The Boys & Girls Club of Albany had a full house on Thursday.
More than 50 organizations crowded into the building, lining tables with sweatshirts, snacks, eyeglasses, wallets and pamphlets, all free for the taking. The advice was free, too, for veterans looking for housing, low-income individuals looking for job connections and homeless people looking for the bare necessities.
Just past the table offering free haircuts, Elizabeth Sonstegaard and Millie Barriger sat behind a table that had just one thing to offer: books. The pair of Albany librarians were manning a table at the HEART to Heart Resource Fair, now in its 14th year, which provides resources for individuals and families living in poverty in Linn County.
The public library, in a crowd of Department of Human Services, homeless shelters and free clothing closets, may have seemed out of place, but Sonstegaard said it fit right in.
“We serve everyone,” she said. “And we have a lot of resources.”
Those resources include access to computers, information, air-conditioning on a hot day and heat for a cold day.
“A lot of people are looking for a place to go,” Sonstegaard said.
The library doesn’t just offer a shelter to those experiencing homelessness, it also offers services that have become essential needs in the age of technology.
It’s no longer standard practice for businesses to offer paper applications or to accommodate job-seekers who are pounding the pavement looking for work and knock on potential employers' doors without an appointment.
“Even Burger King wants you to fill out an application online,” Sonstegaard said. “You need a password and an account.”
A lot of people, Barriger added, don’t have personal computers or an internet connection. Cellphones that can access the internet often do so by using data, which is capped by some monthly plans; surpassing that cap can lead to extra fees.
You don’t need a library card to use the library’s computers, Sonstegaard said. They can be accessed with a daily log-in, or people can opt for a computer use card, which allows them to keep the same log-in without having to sign in as a guest every day. Barriger noted that the Albany Public Library does not require a photo ID for computer use.
According to Sonstegaard, the entire library staff recently completed a three-hour training called “The Librarian's Guide to Homelessness: An Empathy-Driven Approach to Solving Problems, Preventing Conflict, and Serving Everyone.”
“The goal is that our staff is better prepared and empowered to serve all of our patrons while remaining an inclusive and welcoming community space,” Sonstegaard said.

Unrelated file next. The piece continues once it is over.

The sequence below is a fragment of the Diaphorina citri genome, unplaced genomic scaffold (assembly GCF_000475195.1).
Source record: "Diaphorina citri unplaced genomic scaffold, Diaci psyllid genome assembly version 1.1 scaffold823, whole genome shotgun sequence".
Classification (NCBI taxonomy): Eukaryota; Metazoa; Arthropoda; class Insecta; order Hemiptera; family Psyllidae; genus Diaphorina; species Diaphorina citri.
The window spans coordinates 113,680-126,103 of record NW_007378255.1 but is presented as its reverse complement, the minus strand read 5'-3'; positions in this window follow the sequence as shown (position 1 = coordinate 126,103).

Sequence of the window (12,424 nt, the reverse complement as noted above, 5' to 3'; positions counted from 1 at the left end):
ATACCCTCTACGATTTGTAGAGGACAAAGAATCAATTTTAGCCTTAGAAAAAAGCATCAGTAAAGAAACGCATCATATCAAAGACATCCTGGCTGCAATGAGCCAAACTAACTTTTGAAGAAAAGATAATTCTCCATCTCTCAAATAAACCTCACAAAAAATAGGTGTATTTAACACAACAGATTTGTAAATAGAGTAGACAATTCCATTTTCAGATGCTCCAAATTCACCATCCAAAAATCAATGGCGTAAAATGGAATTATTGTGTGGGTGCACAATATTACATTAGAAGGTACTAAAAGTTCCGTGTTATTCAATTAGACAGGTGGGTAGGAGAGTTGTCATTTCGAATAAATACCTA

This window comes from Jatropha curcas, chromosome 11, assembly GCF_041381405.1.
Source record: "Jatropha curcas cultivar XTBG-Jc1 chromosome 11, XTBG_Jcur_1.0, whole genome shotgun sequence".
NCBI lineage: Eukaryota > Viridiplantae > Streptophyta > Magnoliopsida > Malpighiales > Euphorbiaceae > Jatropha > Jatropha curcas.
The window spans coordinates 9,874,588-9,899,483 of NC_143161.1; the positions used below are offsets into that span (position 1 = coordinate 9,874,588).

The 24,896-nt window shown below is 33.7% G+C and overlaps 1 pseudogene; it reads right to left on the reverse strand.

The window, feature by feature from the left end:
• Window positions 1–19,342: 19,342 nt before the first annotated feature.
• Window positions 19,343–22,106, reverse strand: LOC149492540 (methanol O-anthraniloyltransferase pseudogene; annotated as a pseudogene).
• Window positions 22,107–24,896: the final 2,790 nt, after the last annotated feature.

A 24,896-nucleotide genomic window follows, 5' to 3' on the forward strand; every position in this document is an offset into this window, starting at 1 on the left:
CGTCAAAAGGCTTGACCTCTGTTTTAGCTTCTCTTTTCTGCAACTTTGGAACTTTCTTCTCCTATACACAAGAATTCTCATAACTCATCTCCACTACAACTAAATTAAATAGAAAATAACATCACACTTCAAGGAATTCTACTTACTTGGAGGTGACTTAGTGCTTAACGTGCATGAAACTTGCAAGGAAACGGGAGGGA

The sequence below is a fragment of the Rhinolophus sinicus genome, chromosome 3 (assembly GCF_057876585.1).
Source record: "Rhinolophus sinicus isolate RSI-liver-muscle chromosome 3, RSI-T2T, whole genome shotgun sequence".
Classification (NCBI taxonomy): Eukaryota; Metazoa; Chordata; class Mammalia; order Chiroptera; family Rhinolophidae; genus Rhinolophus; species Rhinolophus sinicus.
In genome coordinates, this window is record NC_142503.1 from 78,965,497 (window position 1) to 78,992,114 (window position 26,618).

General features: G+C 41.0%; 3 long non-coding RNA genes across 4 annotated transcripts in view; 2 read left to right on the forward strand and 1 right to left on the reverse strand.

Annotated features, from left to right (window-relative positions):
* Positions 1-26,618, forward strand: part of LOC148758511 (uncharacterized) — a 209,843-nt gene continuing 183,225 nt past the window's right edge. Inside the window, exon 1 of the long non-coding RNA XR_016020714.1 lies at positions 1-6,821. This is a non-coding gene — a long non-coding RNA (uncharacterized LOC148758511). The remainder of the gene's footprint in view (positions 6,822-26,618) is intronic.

Better serving patrons and families was a common theme for service providers at Thursday’s fair. Representatives from various organizations zig-zagged their way from one side of the room to the other, gathering information to relay to the people they serve.
“The HEART fair is a networking opportunity, too,” said TeSee Huston, who works for the Department of Human Services. “It’s a way to see what other resources are out there for our families to help them more.”
The East Albany Lions Club was also out on Thursday providing free vision screenings and blood glucose tests.
Ray Ryan and Ed Lupkin, with 18 combined years in the club, manned the table and said they had already seen 12 people line up for tests about 30 minutes into the fair.
On the opposite side of the room, the “military zone” offered help from St. Vincent DePaul’s Homeless Veteran Reintegration Program.
“We help them with employment, finding housing and we’ll purchase clothes, shoes, bikes. A few of our guys got their CDL licenses,” said Susan Scherer, the program’s outreach coordinator. “They just need a little help.”
The Albany Homeless Engagement and Resource Team and Community Services Consortium hosts the fair each year. According to Marilyn Smith, communications officer for the city, about 120 people attended the event on Thursday, slightly down from prior years that averaged 130 to 150 and as many as 210. Signs of Victory Ministries provided bus rides to individuals from various pick-up points around the city and breakfast and lunch were also served; the city provided lunch and Jacopetti’s catered breakfast.
Other services offered Thursday included dental checkups and extractions, syphilis tests, haircuts, clothing, bicycle repair, reading glasses, information on housing, rent or utility assistance, alcohol and drug treatment, pet supplies and snacks.